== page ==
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The Revolution Has Been Digitized: Markers Classic Now on Home Video

By Cathleen Rountree

From Chris Marker's 'A Grin Without a Cat (Le Fond de l'air est rouge)'

Icarus Films' DVD release on May 5 of legendary French filmmaker Chris Marker's A Grin Without a Cat (Le Fond de l'air est rouge), the critically acclaimed epic historical documentary on the worldwide political struggles of the 1960s and '70s, comes at a curious--even propitious--time.

By most accounts, Fidel Castro's failing health jeopardizes his 50-year longevity as Cuba's military leader. His long gone, but hardly forgotten, comrade-in-arms, Ernesto "Che" Guevara was recently celebrated in Steven Soderbergh's much-anticipated four-hour fiction film. And Luis Lopez and Trisha Ziff's 2008 documentary, Chevolution, maintained the right balance between irony and repugnance. That iconic image of Che in uniform and beret--which we've seen everywhere from T-shirts to beer bottles--was snapped by journalist Alberto Korda in 1959 at a Cuban funeral march. The film thoughtfully and entertainingly investigates how the photo became the most reproduced image in the history of photography, and came to symbolize revolutions from Paris and Prague to Berkeley. Once again, as it did during the Vietnam War, the US finds itself quagmired in conflicts in Iraq, Afghanistan and Pakistan. The world is suffering from an economic collapse. And last year, a "peaceful revolution" finally ousted the Republican Party in favor of America's first black president.

Vietnam provided the pivotal point around which the 1960s revolutionary movements revolved. Marker explores the interrelationship of international politics, global commerce and the human exploitation of the world's workers. Speaking for the director, a French communist party official remarks in A Grin Without a Cat, "Never before has history placed a nation at such a point of convergence for all the world's modern contradictions. And it's because people around the world felt concern for the Vietnamese struggle that they are fighting now for independence, for socialism and for peace."

The films of Marker (The Case of the Grinning Cat, The Sixth Side of the Pentagon, The Embassy, The Last Bolshevik and Remembrance of Things to Come, also available from Icarus), who turns 89 this year, reflect the importance of memory and his passion for history--especially the history of revolutionary movements of the Marxist and new Left variety. A Grin Without a Cat (originally produced in 1977 and then updated in 1993), following the downfall of the Soviet Union, examines the launching of the "new" Left in the 1960s as well as its undoing in the early '70s, caused in part by ideological differences within the movement.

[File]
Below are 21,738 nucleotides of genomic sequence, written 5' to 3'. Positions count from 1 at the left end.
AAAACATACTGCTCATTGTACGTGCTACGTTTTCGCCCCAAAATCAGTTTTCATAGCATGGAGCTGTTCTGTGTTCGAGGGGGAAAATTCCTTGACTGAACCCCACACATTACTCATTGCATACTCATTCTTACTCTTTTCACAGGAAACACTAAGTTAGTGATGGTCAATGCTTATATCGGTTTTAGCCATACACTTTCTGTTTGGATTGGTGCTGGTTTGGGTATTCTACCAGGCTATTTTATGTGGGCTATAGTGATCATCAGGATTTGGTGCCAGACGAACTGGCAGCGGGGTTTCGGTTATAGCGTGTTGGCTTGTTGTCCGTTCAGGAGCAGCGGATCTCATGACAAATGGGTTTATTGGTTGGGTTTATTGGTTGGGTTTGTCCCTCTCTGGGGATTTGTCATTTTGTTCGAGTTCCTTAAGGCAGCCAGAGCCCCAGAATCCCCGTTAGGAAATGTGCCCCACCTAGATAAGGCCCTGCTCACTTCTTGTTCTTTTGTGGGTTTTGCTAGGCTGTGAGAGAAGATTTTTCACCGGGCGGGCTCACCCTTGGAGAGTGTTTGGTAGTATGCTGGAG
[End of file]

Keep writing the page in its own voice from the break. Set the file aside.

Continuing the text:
The film deftly combines newsreels from the Russian Revolution and clips from Sergei Eisenstein's Battleship Potemkin intercut with '60s footage of police brutalizing protesters; original material filmed by Marker in Cuba, Czechoslovakia and Washington; and interwoven footage from the Vietnam War and the anti-war protests, May '68 Paris riots, the Soviet invasion of Czechoslovakia, Che Guevara and Régis Debray in Bolivia, the Shah of Iran visiting Europe and images of an articulate Fidel Castro. In the closing credits, Marker fairly acknowledges, "The true authors of this film are the countless cameramen, technical operators, witnesses and activists whose work is constantly pitted against that of governments, who would like us to have no memory."

Writing about this period in an accompanying brochure for the DVD, Marker says, "It is by the dilution of all those aboriginal singularities into a big wave that wouldn't have spared anyone anyway that had ebbed and flowed in 1967, that the myth of May '68 would be cemented. A solid cement. Forty years later, President Sarkozy would still find in it the source of all evils, while others mourned a "spirit of May" to be retrieved at all costs in the debris of History..."

The work is divided into two 90-minute sections.  Part 1, subtitled Fragile Hands, includes two chapters-"From Vietnam to the Death of Che" and  "May '68 and All That"-and traces the growth of the student anti-war movement into the revolutionary surge that nearly toppled the government of Charles de Gaulle in 1968. Part 2, Severed Hands, features the chapters  "From Spring in Prague to the Common Program" and "From Chile to...What, in Fact?" moves from the Russian repression of the Prague Spring to President Salvador Allende's overthrow in Chile in September 1973.

If, as Albert Camus wrote, "The journalist is the historian of the moment," it follows that documentarians such as Marker serve as historians for the ages. 

Whether or not you lived through the heady times of the '60s and '70s, A Grin Without a Cat should be required viewing as a reminder of the cyclical nature of history.


Cathleen Rountree, PhD, is a culture journalist and film critic. She reviews films for BoxOffice and is a contributing editor and columnist at Documentary.